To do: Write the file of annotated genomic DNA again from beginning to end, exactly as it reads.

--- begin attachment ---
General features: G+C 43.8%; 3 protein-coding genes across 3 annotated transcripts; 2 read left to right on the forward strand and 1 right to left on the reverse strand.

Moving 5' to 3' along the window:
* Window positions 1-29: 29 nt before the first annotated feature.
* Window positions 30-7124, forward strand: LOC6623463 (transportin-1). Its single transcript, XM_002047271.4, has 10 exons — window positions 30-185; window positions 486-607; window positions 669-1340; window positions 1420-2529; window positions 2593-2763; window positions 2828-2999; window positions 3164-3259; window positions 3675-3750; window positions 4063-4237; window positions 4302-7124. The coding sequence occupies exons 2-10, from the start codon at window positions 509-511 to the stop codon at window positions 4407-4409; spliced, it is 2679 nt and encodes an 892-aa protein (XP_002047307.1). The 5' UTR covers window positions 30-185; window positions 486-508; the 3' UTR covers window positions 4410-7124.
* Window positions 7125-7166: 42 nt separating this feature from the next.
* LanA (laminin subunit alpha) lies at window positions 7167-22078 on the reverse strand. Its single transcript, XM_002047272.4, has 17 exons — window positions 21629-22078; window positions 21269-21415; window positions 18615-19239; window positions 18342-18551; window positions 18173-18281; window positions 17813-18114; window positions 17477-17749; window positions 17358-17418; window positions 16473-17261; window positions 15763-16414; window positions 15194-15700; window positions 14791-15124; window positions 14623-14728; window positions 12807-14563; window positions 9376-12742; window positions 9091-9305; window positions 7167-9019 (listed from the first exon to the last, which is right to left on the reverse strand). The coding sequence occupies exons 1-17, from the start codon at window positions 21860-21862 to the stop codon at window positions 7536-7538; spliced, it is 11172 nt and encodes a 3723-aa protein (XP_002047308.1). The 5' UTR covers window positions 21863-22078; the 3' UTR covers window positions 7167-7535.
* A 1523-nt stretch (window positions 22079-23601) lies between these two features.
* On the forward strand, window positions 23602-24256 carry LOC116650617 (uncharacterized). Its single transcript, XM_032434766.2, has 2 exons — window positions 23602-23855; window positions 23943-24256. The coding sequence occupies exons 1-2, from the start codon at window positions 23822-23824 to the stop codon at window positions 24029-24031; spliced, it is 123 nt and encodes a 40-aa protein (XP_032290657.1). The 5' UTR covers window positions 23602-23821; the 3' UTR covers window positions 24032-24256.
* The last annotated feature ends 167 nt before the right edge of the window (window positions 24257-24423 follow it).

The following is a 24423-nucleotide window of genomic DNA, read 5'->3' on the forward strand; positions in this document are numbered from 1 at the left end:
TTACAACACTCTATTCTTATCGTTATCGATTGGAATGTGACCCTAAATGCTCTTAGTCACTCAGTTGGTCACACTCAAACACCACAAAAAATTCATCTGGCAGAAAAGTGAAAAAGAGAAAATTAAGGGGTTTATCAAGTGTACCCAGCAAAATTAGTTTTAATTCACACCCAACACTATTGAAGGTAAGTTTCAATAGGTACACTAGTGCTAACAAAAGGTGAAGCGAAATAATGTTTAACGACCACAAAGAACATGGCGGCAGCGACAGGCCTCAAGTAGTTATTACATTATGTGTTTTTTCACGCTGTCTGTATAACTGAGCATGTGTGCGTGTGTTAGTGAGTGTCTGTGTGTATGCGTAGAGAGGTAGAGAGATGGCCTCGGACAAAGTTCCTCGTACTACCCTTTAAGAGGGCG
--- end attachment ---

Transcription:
General features: G+C 43.8%; 3 protein-coding genes across 3 annotated transcripts; 2 read left to right on the forward strand and 1 right to left on the reverse strand.

Moving 5' to 3' along the window:
* Window positions 1-29: 29 nt before the first annotated feature.
* Window positions 30-7124, forward strand: LOC6623463 (transportin-1). Its single transcript, XM_002047271.4, has 10 exons — window positions 30-185; window positions 486-607; window positions 669-1340; window positions 1420-2529; window positions 2593-2763; window positions 2828-2999; window positions 3164-3259; window positions 3675-3750; window positions 4063-4237; window positions 4302-7124. The coding sequence occupies exons 2-10, from the start codon at window positions 509-511 to the stop codon at window positions 4407-4409; spliced, it is 2679 nt and encodes an 892-aa protein (XP_002047307.1). The 5' UTR covers window positions 30-185; window positions 486-508; the 3' UTR covers window positions 4410-7124.
* Window positions 7125-7166: 42 nt separating this feature from the next.
* LanA (laminin subunit alpha) lies at window positions 7167-22078 on the reverse strand. Its single transcript, XM_002047272.4, has 17 exons — window positions 21629-22078; window positions 21269-21415; window positions 18615-19239; window positions 18342-18551; window positions 18173-18281; window positions 17813-18114; window positions 17477-17749; window positions 17358-17418; window positions 16473-17261; window positions 15763-16414; window positions 15194-15700; window positions 14791-15124; window positions 14623-14728; window positions 12807-14563; window positions 9376-12742; window positions 9091-9305; window positions 7167-9019 (listed from the first exon to the last, which is right to left on the reverse strand). The coding sequence occupies exons 1-17, from the start codon at window positions 21860-21862 to the stop codon at window positions 7536-7538; spliced, it is 11172 nt and encodes a 3723-aa protein (XP_002047308.1). The 5' UTR covers window positions 21863-22078; the 3' UTR covers window positions 7167-7535.
* A 1523-nt stretch (window positions 22079-23601) lies between these two features.
* On the forward strand, window positions 23602-24256 carry LOC116650617 (uncharacterized). Its single transcript, XM_032434766.2, has 2 exons — window positions 23602-23855; window positions 23943-24256. The coding sequence occupies exons 1-2, from the start codon at window positions 23822-23824 to the stop codon at window positions 24029-24031; spliced, it is 123 nt and encodes a 40-aa protein (XP_032290657.1). The 5' UTR covers window positions 23602-23821; the 3' UTR covers window positions 24032-24256.
* The last annotated feature ends 167 nt before the right edge of the window (window positions 24257-24423 follow it).

The following is a 24423-nucleotide window of genomic DNA, read 5'->3' on the forward strand; positions in this document are numbered from 1 at the left end:
TTACAACACTCTATTCTTATCGTTATCGATTGGAATGTGACCCTAAATGCTCTTAGTCACTCAGTTGGTCACACTCAAACACCACAAAAAATTCATCTGGCAGAAAAGTGAAAAAGAGAAAATTAAGGGGTTTATCAAGTGTACCCAGCAAAATTAGTTTTAATTCACACCCAACACTATTGAAGGTAAGTTTCAATAGGTACACTAGTGCTAACAAAAGGTGAAGCGAAATAATGTTTAACGACCACAAAGAACATGGCGGCAGCGACAGGCCTCAAGTAGTTATTACATTATGTGTTTTTTCACGCTGTCTGTATAACTGAGCATGTGTGCGTGTGTTAGTGAGTGTCTGTGTGTATGCGTAGAGAGGTAGAGAGATGGCCTCGGACAAAGTTCCTCGTACTACCCTTTAAGAGGGCG